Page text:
Credit Constraints, Discounting and Investment in Health: Evidence from Micropayments for Clean Water in DhakaAdd to Calendar
2:00 pm – 3:30 pm
University of Maryland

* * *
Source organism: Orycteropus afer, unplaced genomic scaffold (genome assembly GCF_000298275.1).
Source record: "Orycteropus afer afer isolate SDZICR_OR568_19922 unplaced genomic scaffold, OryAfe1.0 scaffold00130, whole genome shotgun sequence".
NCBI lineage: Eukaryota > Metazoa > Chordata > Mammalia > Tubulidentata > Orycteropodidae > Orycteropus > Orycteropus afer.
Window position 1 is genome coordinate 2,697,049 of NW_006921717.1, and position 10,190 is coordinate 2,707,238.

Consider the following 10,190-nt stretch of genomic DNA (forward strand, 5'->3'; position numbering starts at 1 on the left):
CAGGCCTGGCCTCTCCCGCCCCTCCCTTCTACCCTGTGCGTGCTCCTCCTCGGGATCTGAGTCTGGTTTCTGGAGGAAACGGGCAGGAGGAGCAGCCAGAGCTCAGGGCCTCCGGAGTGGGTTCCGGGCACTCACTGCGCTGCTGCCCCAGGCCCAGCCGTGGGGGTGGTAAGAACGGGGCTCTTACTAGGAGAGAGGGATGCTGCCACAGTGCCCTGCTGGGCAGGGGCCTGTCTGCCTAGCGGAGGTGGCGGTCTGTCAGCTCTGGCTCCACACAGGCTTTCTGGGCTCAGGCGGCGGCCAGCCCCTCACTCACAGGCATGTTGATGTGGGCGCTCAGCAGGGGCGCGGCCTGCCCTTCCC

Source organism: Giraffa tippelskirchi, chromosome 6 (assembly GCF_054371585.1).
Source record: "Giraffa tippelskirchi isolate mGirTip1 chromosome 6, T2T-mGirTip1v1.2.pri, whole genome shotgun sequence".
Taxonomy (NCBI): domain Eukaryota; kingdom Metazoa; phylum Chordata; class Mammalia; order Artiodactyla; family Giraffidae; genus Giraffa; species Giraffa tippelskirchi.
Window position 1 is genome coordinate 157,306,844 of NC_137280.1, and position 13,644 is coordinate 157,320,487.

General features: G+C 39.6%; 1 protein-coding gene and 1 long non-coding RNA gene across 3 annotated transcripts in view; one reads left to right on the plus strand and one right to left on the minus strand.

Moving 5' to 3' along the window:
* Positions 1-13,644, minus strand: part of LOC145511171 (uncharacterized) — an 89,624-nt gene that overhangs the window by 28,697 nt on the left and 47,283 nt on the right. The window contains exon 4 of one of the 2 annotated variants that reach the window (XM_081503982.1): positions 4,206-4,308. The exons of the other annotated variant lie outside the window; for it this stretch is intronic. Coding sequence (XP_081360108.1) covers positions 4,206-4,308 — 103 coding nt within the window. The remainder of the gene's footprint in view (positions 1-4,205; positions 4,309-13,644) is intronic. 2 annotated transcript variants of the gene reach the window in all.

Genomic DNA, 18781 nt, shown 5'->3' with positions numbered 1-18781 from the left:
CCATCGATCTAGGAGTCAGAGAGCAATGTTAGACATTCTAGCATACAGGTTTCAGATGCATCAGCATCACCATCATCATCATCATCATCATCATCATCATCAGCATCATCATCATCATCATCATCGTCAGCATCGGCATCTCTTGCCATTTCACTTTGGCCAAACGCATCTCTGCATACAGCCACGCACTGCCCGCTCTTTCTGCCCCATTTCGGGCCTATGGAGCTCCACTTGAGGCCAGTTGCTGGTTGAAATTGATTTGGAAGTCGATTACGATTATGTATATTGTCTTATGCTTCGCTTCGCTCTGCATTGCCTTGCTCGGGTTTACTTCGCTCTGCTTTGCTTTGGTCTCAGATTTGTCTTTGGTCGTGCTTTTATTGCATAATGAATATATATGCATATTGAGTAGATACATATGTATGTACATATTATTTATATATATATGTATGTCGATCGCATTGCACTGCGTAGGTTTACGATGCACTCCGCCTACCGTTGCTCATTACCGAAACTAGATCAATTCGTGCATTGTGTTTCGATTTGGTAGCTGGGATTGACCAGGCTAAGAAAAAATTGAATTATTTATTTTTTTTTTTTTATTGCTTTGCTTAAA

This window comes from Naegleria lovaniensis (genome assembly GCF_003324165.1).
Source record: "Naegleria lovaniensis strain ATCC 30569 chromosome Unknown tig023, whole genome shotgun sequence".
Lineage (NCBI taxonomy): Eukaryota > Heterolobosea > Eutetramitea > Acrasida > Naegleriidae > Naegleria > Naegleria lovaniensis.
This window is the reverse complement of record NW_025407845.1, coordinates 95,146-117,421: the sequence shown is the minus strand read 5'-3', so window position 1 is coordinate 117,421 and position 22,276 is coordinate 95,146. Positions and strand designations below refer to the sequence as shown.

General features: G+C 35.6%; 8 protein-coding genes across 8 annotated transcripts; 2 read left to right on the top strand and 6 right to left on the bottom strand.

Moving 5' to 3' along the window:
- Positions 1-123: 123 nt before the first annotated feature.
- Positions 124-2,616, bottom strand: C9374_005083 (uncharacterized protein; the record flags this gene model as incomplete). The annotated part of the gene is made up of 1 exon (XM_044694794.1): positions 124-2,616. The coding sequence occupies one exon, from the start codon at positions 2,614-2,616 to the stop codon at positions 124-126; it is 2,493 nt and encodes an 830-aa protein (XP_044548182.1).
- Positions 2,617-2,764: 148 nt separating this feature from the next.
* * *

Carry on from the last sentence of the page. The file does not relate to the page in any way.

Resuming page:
Low rates of adoption of and low willingness to pay for preventative health technologies pose an ongoing puzzle in development economics. In the case of water-borne disease, the burden is high both in terms of poor health and cost of treatment. Inexpensive preventative technologies are available, but willingness to pay (WTP) for products such as chlorine treatment or ceramic filters has been observed to be low in a number of contexts. In this paper, we investigate whether time payments (micro-loans or dedicated micro-savings) can increase WTP for a high-quality ceramic water filter among 400 households in slums of Dhaka, Bangladesh, where water quality is poor and the burden of water-borne disease high. We use a modified Becker-Degroot-Marschak mechanism to elicit WTP for the filter under a variety of payment plans. Crucially, we obtain valuations from each household across all payment plans, which (a) increases power and (b) allows us to investigate the mechanisms behind differences in WTP across plans. We find that time payments significantly increase WTP: compared to a lump-sum up-front purchase, median WTP increases 83% with a six-month loan and 115% with a 12-month loan. Similarly, coverage can be greatly increased: at an unsubsidized price (50% subsidy) coverage is 12% (27%) under a lump-sum but as high as 45% (71%) given time payments. We use our rich withinhousehold WTP data, the design of the payment plans, and a simple structural model of time preference and credit constraints to investigate the mechanisms. We find that households are patient with respect to consumption of health inputs, but do exhibit impatience with respect to general consumption. We find strong evidence for the presence of credit constraints.